• Second, ensure that the soap is exposed to as much air as possible.
  • Third, ensure there is humidity in the air.
  • Fourth, interrupt the saponification process by un-molding and cutting the soap into bars, therefore creating more surface for air to come into contact with un-saponified soap.
  • Fifth, understand that more water in the soap combined with humidity in the air lengthens the saponification process. Now, cutting the soap gives more area surface for air to interact with the lye/water evaporation causing a sure-fire dusting of calcium carbonate on every exposed surface.

How to avoid Soda Ash:

  1. Depending on humidity in your area, create cold process soap with a steep water discount. Less than 30% water is a good place to start.
  2. Spray the top of the fresh soap with 91% alcohol. This causes faster evaporation on the surface, temporarily.
  3. Cover the top of the soap to lessen the air contact. Plastic wrap and seal the air away from the active soap.
  4. Allow 3-4 days to let the soap go through the full saponification process. Although soap can be un-molded that does not mean saponification has stopped.
  5. Pray the soda ash gremlins do not visit your house. Putting a sign on your front door that says, “Soap Witch Lives Here” has been known to keep those pesky soap gremlins at bay, however there are those who are persistent. (This requires more investigation and is on-going process. Check back for “Soap Gremlin Updates”.)

Yes, soda ash can be washed or steamed off easy enough, so adding more tasks to preparing soap is also accomplished. Now we have the perfect storm to create soda ash, if you so desire. A little known fact is that by consciously creating soda ash, the Soap Gremlin are highly confused.

Good luck with your next project if you choose to create soda ash, I hope you are as successful as I have been.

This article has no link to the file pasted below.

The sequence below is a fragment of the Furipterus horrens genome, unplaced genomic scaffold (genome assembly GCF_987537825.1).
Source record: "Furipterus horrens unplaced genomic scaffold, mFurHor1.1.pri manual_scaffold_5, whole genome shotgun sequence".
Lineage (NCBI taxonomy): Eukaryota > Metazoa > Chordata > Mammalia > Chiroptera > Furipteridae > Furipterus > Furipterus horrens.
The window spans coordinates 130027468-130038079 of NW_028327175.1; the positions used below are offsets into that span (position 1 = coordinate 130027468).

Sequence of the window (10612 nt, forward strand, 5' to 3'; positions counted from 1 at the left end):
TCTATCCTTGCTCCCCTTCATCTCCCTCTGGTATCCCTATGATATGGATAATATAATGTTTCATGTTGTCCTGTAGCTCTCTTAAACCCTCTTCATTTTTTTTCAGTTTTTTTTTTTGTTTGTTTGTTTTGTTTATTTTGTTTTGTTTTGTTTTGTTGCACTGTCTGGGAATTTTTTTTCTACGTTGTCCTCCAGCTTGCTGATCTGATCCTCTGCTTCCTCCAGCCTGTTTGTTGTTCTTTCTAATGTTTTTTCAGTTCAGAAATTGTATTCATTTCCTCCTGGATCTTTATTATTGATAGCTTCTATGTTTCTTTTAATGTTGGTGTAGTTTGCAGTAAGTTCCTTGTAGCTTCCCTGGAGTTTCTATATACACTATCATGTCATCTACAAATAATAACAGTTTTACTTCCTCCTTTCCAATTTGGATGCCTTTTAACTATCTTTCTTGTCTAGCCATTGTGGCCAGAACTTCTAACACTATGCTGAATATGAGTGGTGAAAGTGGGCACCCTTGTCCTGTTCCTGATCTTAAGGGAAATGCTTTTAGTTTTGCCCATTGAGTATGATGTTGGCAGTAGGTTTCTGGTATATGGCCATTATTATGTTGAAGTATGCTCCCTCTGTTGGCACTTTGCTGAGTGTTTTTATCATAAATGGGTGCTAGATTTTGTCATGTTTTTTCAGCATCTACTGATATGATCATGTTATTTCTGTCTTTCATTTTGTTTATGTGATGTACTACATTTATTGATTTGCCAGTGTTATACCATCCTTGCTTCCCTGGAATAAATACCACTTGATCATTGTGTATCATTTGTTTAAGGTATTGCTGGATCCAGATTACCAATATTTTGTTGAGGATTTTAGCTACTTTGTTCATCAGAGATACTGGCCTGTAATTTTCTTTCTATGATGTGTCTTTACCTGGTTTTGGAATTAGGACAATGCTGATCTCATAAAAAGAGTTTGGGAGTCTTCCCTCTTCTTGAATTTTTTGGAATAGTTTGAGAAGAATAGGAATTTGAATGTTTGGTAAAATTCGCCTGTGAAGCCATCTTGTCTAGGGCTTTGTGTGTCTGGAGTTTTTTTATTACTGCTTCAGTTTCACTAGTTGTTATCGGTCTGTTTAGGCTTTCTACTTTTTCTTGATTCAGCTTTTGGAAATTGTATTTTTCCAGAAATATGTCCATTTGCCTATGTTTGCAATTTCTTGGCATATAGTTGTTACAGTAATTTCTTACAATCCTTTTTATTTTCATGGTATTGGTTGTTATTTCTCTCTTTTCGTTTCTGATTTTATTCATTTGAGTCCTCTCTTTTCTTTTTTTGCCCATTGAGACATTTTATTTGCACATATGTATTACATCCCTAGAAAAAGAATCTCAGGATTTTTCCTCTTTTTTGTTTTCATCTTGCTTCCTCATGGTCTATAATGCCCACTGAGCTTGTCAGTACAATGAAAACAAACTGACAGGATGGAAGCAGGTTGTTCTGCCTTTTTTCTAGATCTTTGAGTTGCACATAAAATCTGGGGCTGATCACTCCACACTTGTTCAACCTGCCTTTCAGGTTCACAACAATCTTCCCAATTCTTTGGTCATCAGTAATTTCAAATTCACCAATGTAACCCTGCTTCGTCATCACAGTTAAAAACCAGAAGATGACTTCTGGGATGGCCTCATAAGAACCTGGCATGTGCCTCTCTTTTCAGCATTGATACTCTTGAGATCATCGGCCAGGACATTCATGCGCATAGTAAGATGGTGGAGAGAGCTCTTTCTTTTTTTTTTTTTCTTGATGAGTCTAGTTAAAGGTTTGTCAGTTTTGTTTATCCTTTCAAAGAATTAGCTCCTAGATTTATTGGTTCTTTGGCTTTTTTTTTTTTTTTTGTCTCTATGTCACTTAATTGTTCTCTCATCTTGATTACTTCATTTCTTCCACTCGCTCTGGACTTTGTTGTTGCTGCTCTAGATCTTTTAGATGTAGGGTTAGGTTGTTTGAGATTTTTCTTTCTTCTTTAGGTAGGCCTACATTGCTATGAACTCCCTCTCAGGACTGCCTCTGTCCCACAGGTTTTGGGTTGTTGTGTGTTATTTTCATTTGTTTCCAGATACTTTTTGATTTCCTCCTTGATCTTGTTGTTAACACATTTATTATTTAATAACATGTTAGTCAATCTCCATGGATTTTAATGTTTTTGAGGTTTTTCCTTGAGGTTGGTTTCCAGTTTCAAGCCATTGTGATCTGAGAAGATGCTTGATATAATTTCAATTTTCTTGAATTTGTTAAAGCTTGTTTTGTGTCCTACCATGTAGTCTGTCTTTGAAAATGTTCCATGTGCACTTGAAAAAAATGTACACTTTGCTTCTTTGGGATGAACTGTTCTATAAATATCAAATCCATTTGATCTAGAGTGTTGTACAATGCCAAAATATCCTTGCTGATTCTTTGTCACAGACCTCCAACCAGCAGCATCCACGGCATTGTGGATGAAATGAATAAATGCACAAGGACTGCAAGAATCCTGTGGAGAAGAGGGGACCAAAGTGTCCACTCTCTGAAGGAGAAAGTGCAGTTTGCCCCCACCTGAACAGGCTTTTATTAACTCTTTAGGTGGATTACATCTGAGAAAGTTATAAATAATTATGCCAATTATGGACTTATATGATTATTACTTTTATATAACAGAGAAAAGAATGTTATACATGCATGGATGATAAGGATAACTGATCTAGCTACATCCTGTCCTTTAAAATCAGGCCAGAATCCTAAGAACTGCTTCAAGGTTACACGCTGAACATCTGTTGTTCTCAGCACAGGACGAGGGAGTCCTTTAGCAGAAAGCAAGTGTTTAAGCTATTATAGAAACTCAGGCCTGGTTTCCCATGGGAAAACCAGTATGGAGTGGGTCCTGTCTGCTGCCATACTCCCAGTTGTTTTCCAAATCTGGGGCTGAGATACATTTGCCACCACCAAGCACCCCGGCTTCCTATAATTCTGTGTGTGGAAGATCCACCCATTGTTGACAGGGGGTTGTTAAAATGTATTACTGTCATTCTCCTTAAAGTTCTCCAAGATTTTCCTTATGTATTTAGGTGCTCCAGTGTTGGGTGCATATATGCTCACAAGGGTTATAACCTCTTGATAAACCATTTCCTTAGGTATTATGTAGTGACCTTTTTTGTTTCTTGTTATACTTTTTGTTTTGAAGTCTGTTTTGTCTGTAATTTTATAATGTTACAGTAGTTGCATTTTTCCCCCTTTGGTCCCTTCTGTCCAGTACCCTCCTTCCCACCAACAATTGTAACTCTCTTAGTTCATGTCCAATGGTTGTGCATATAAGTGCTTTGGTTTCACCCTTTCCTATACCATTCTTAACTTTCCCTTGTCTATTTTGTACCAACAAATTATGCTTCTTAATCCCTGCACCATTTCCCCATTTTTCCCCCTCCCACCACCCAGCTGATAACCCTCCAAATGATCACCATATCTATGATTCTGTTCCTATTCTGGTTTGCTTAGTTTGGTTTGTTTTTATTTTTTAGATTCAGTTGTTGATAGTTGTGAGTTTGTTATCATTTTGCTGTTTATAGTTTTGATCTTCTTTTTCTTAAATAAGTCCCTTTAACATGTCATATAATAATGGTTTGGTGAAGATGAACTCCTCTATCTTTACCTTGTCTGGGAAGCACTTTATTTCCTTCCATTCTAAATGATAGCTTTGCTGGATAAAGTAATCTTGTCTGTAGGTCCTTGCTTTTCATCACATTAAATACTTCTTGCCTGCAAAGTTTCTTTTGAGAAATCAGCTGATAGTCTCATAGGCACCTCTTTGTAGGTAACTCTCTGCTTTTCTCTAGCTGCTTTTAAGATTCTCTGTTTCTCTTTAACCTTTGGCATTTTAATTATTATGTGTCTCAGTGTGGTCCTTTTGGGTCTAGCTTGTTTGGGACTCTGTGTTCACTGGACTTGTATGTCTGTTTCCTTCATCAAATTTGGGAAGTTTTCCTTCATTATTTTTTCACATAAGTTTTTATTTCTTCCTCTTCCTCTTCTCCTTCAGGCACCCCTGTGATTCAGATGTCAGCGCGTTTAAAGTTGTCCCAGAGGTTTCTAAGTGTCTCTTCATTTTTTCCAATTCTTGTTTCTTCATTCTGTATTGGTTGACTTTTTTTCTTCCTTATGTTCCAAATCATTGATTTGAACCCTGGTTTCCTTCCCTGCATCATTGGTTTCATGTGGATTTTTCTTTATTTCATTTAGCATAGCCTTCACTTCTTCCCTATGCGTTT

Please, if you know other techniques about creating or avoiding soda ash, leave your helpful comments here. Together we might be able to confuse those soda ash gremlins, if not defeat them. 😉

P.S. Heat helps water evaporate, so let’s not forget that little bit of chemistry.

P.S.S. You can do all there is to create soda ash and it won’t happen, while other times we can do all those things to avoid it and it happens in spades. Fickle unscientific soap chemistry, indeed.

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Beating Soda Ash with Marcus Aurelius

Sorcery Saop Dragon Silk

The impediment to action advances action. What stands in the way becomes the way.” ~  Marcus Aurelius

 

I saw an interview of Ryan Holiday a writer and philosopher (in my opinion) of stoicism.  I heard this quote and it stayed with me.

This Marcus Aurelius quote was attractive to me immediately, but I didn’t understand it on the face. So, I wrote it down and put the sticky on my monitor. I saw this quote for months on my desk. Even though I didn’t understand it, I trusted my attraction to it.

I can’t say I fully understand it now, but parts of this Aurelius quote have begun to reveal its meaning to me.

I struggle with soda ash regarding soap piping. I love how piped soap looks and want to get better, but each time I do pipe soap I have soda ash. (For those who don’t make soap, this is the chalky white film on top of cold process soap. It is not harmful, but I don’t like it.)

I have discounted my water, used sodium lactate, sprayed heavily with 91% alcohol, changed my soap recipe and covered with plastic wrap. All ended up with soda ash. So I haven’t moved forward with my piping practice. (I have not tried beeswax in my recipe yet, so I haven’t tired everything.)

I didn’t stop trying, I just chose another way. I have a goal, to make unique soaps that open a creative moment of wonder. I love that feeling, when I see something new I hadn’t thought of before and I have to adjust my view of the world. When art of any kind can do that, I’m pleased.

My answer to all this is to make molding soap. For some reason having this type of soap doesn’t ash. I have not had soda ash one time from molding soap. I don’t do much to it: I spray it with alcohol to encourage drying, but I don’t cover it or nurse it like I have to with piped soap.

I would love to pipe soap. Until then, what I understood about the Marcus Aurelius quote is I had to examine my path much harder to get past the impediment. I wanted so much (and still do) to make what I envision. I ask, “what’s stopping me?” Soda ash.

How can I move past it, to keep my creativity flowing?

I found another way, on the same path, to move past this soda ash impediment.

I trust a bomb-proof way to pipe soap without ash will reveal itself to me, until then I will continue to hand mold soap and keep my creativity flowing.